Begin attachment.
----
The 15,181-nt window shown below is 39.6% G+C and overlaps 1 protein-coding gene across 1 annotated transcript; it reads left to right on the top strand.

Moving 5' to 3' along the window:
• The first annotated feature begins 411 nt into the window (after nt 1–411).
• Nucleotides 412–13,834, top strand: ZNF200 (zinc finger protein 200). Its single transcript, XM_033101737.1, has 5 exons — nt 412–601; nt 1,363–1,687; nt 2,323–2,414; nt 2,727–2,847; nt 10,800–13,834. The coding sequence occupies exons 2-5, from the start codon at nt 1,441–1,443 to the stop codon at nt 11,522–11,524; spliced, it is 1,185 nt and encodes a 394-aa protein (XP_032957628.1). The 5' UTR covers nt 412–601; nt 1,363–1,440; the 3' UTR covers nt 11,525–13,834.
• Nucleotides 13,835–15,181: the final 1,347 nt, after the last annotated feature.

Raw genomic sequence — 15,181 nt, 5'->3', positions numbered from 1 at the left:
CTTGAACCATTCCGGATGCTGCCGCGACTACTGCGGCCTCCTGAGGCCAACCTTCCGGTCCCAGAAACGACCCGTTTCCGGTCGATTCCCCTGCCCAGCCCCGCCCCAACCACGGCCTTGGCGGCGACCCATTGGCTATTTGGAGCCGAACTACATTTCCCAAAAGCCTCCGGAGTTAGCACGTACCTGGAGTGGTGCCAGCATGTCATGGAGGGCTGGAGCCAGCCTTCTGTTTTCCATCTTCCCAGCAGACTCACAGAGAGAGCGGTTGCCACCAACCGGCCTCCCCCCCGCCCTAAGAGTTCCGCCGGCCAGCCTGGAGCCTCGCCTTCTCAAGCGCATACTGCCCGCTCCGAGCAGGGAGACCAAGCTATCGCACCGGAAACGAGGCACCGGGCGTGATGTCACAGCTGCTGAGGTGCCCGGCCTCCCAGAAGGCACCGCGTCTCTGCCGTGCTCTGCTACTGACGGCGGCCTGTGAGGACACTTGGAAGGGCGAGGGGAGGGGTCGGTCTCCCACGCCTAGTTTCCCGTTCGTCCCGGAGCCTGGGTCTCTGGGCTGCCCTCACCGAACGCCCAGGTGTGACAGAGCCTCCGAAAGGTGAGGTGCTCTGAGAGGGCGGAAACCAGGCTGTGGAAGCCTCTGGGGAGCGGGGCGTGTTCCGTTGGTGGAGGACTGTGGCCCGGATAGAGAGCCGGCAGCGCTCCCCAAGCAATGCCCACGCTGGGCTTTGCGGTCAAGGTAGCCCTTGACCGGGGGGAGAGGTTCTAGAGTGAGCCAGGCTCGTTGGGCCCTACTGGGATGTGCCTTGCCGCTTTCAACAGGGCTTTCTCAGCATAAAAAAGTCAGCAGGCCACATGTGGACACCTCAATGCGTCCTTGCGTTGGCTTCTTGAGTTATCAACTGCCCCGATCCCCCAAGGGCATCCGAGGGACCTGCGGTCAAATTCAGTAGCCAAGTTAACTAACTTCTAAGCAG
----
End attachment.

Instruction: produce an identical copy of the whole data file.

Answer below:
The 15,181-nt window shown below is 39.6% G+C and overlaps 1 protein-coding gene across 1 annotated transcript; it reads left to right on the top strand.

Moving 5' to 3' along the window:
• The first annotated feature begins 411 nt into the window (after nt 1–411).
• Nucleotides 412–13,834, top strand: ZNF200 (zinc finger protein 200). Its single transcript, XM_033101737.1, has 5 exons — nt 412–601; nt 1,363–1,687; nt 2,323–2,414; nt 2,727–2,847; nt 10,800–13,834. The coding sequence occupies exons 2-5, from the start codon at nt 1,441–1,443 to the stop codon at nt 11,522–11,524; spliced, it is 1,185 nt and encodes a 394-aa protein (XP_032957628.1). The 5' UTR covers nt 412–601; nt 1,363–1,440; the 3' UTR covers nt 11,525–13,834.
• Nucleotides 13,835–15,181: the final 1,347 nt, after the last annotated feature.

Raw genomic sequence — 15,181 nt, 5'->3', positions numbered from 1 at the left:
CTTGAACCATTCCGGATGCTGCCGCGACTACTGCGGCCTCCTGAGGCCAACCTTCCGGTCCCAGAAACGACCCGTTTCCGGTCGATTCCCCTGCCCAGCCCCGCCCCAACCACGGCCTTGGCGGCGACCCATTGGCTATTTGGAGCCGAACTACATTTCCCAAAAGCCTCCGGAGTTAGCACGTACCTGGAGTGGTGCCAGCATGTCATGGAGGGCTGGAGCCAGCCTTCTGTTTTCCATCTTCCCAGCAGACTCACAGAGAGAGCGGTTGCCACCAACCGGCCTCCCCCCCGCCCTAAGAGTTCCGCCGGCCAGCCTGGAGCCTCGCCTTCTCAAGCGCATACTGCCCGCTCCGAGCAGGGAGACCAAGCTATCGCACCGGAAACGAGGCACCGGGCGTGATGTCACAGCTGCTGAGGTGCCCGGCCTCCCAGAAGGCACCGCGTCTCTGCCGTGCTCTGCTACTGACGGCGGCCTGTGAGGACACTTGGAAGGGCGAGGGGAGGGGTCGGTCTCCCACGCCTAGTTTCCCGTTCGTCCCGGAGCCTGGGTCTCTGGGCTGCCCTCACCGAACGCCCAGGTGTGACAGAGCCTCCGAAAGGTGAGGTGCTCTGAGAGGGCGGAAACCAGGCTGTGGAAGCCTCTGGGGAGCGGGGCGTGTTCCGTTGGTGGAGGACTGTGGCCCGGATAGAGAGCCGGCAGCGCTCCCCAAGCAATGCCCACGCTGGGCTTTGCGGTCAAGGTAGCCCTTGACCGGGGGGAGAGGTTCTAGAGTGAGCCAGGCTCGTTGGGCCCTACTGGGATGTGCCTTGCCGCTTTCAACAGGGCTTTCTCAGCATAAAAAAGTCAGCAGGCCACATGTGGACACCTCAATGCGTCCTTGCGTTGGCTTCTTGAGTTATCAACTGCCCCGATCCCCCAAGGGCATCCGAGGGACCTGCGGTCAAATTCAGTAGCCAAGTTAACTAACTTCTAAGCAG